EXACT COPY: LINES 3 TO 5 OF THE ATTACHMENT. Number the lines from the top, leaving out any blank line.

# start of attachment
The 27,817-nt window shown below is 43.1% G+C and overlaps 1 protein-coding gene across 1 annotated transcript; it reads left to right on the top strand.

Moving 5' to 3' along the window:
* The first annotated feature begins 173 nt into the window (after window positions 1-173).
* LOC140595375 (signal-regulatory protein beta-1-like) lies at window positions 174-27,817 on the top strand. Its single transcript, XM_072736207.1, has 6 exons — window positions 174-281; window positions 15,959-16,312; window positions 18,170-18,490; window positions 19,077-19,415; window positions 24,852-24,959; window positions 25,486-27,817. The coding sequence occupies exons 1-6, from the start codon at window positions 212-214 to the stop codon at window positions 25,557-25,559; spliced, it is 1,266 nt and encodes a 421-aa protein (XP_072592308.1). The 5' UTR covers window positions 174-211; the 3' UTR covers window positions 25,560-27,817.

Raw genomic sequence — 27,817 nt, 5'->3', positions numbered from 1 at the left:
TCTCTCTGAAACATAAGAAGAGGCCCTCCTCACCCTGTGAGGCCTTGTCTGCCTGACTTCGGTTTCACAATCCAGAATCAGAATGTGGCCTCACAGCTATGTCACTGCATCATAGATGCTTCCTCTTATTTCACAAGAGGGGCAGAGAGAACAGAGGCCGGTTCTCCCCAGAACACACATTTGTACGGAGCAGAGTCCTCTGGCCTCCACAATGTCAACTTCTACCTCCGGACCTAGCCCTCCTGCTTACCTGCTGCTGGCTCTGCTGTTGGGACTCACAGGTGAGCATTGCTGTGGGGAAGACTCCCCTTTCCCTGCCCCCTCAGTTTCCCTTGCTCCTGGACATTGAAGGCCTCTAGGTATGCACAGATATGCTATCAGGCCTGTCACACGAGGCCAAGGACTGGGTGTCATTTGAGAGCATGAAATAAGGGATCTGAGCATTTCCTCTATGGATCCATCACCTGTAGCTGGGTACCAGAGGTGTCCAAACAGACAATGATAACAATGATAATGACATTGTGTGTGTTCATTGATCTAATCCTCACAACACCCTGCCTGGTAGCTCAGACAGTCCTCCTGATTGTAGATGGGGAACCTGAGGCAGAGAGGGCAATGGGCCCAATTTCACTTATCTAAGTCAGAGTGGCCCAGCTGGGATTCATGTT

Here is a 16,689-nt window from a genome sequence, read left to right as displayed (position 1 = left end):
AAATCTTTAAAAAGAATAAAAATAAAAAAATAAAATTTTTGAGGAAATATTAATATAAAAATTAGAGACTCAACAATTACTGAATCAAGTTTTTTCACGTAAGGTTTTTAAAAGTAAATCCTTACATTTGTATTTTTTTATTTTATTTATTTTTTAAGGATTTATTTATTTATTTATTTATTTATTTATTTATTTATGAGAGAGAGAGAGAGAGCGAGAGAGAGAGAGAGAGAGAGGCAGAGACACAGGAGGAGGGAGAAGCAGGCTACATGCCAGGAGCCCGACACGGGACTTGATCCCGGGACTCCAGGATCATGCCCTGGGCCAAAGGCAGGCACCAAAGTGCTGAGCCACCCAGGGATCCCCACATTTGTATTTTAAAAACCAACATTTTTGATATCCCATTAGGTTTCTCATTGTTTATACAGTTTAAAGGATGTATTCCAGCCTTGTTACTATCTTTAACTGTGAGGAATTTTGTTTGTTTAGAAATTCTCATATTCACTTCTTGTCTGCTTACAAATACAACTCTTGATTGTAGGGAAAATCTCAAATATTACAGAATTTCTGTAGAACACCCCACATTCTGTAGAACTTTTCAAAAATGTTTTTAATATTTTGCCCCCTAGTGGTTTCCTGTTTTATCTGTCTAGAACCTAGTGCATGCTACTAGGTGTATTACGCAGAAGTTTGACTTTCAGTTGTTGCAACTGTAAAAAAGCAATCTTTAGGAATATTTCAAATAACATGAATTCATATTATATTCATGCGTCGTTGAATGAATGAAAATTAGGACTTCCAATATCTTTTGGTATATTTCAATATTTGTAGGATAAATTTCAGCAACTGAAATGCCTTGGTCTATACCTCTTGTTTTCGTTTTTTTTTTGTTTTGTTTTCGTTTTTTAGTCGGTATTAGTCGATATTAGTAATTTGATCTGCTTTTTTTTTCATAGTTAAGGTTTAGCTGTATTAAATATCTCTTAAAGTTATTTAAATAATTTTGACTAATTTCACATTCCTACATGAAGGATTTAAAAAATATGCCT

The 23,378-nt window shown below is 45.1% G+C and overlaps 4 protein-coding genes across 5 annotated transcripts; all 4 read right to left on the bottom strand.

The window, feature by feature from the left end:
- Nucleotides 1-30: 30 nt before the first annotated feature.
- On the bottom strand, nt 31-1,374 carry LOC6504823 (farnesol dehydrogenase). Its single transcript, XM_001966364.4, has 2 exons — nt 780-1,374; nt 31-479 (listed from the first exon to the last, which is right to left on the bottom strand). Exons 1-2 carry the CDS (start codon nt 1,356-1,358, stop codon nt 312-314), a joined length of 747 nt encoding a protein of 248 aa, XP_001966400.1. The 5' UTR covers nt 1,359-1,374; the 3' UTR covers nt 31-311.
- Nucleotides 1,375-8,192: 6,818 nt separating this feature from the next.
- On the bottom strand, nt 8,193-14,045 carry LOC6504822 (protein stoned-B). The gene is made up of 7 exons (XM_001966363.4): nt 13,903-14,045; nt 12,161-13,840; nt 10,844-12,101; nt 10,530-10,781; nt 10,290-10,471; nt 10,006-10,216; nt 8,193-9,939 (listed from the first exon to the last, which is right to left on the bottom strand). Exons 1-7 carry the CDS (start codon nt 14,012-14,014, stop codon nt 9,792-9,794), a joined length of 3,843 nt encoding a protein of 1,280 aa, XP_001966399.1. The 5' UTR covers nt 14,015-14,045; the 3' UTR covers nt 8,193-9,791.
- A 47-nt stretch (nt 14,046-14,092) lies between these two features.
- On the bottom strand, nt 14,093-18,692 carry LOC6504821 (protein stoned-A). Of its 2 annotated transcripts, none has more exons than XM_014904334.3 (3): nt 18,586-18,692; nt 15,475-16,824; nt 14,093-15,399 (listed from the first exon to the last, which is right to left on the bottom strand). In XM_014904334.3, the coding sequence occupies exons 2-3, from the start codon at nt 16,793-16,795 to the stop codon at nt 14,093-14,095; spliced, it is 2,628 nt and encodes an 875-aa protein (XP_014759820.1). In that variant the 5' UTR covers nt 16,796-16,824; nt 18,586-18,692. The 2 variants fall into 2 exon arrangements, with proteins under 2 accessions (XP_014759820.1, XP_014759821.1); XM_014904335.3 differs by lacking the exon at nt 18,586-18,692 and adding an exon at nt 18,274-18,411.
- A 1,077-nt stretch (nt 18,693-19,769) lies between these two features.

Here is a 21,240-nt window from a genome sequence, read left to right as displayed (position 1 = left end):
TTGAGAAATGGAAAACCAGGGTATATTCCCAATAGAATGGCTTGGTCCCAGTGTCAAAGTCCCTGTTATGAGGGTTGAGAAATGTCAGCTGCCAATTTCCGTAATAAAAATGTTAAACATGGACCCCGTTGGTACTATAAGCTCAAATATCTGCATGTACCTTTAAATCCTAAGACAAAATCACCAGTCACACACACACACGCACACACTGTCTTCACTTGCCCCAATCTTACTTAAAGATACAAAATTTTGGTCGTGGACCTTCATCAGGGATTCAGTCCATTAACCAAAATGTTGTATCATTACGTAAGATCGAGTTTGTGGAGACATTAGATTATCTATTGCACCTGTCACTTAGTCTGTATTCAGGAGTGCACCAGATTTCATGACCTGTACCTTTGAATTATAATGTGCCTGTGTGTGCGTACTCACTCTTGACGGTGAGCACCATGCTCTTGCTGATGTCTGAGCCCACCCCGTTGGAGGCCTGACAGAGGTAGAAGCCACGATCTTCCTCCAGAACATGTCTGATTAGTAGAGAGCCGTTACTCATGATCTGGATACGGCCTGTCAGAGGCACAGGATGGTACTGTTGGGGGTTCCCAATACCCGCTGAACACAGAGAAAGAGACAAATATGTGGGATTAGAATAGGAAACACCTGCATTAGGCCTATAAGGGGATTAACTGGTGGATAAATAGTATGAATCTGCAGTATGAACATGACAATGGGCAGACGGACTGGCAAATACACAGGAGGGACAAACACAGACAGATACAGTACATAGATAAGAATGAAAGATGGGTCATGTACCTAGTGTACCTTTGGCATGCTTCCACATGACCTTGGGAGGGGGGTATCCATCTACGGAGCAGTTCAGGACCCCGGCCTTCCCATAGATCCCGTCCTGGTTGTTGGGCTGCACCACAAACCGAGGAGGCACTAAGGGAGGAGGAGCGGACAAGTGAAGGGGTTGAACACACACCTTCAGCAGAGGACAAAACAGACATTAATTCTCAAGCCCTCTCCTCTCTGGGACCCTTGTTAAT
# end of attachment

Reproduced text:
* The first annotated feature begins 173 nt into the window (after window positions 1-173).
* LOC140595375 (signal-regulatory protein beta-1-like) lies at window positions 174-27,817 on the top strand. Its single transcript, XM_072736207.1, has 6 exons — window positions 174-281; window positions 15,959-16,312; window positions 18,170-18,490; window positions 19,077-19,415; window positions 24,852-24,959; window positions 25,486-27,817. The coding sequence occupies exons 1-6, from the start codon at window positions 212-214 to the stop codon at window positions 25,557-25,559; spliced, it is 1,266 nt and encodes a 421-aa protein (XP_072592308.1). The 5' UTR covers window positions 174-211; the 3' UTR covers window positions 25,560-27,817.

Raw genomic sequence — 27,817 nt, 5'->3', positions numbered from 1 at the left: